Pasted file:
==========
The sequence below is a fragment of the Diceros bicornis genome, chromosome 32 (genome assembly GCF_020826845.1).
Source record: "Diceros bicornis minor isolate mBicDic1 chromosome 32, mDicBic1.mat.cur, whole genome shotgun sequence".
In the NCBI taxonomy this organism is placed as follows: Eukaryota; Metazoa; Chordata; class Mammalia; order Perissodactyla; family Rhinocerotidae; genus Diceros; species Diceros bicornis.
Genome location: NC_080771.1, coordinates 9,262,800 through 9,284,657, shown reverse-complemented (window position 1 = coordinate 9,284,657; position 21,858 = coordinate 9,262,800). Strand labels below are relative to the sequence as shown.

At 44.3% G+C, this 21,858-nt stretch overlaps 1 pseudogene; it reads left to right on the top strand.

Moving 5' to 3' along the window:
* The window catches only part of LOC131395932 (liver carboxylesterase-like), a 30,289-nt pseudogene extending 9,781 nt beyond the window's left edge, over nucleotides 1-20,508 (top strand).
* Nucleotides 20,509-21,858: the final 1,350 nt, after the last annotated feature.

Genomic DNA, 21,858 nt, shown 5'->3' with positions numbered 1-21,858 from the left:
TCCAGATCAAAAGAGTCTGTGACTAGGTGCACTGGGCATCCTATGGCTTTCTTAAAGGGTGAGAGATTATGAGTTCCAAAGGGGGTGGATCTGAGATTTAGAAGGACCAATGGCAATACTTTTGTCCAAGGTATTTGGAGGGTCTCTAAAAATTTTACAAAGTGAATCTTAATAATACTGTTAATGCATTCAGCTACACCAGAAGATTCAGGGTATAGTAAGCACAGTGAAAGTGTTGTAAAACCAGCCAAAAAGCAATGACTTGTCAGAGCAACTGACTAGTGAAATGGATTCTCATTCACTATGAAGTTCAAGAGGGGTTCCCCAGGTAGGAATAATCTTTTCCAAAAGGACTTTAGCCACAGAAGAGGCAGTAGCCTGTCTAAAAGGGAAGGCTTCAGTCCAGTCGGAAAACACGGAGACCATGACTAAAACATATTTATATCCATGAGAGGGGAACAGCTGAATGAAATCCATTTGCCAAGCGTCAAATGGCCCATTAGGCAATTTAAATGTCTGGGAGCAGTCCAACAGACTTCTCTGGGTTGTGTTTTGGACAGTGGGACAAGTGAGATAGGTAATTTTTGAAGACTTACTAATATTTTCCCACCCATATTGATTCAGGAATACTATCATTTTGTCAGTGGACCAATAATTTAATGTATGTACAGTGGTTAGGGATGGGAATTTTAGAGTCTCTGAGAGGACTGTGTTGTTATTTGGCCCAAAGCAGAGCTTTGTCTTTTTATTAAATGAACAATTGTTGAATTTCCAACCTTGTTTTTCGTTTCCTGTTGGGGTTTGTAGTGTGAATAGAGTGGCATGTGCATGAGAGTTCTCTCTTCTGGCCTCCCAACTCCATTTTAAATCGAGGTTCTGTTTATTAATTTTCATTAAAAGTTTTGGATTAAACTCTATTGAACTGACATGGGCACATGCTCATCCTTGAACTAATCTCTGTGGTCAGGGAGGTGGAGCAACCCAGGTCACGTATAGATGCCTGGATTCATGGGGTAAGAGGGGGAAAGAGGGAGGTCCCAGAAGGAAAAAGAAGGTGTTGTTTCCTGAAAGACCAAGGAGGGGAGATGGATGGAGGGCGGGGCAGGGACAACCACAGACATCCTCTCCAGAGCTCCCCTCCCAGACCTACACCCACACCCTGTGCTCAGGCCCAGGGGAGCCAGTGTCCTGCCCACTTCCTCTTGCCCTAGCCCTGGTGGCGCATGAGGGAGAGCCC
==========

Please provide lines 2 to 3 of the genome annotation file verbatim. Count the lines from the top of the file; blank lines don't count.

Source record: "Diceros bicornis minor isolate mBicDic1 chromosome 32, mDicBic1.mat.cur, whole genome shotgun sequence".
In the NCBI taxonomy this organism is placed as follows: Eukaryota; Metazoa; Chordata; class Mammalia; order Perissodactyla; family Rhinocerotidae; genus Diceros; species Diceros bicornis.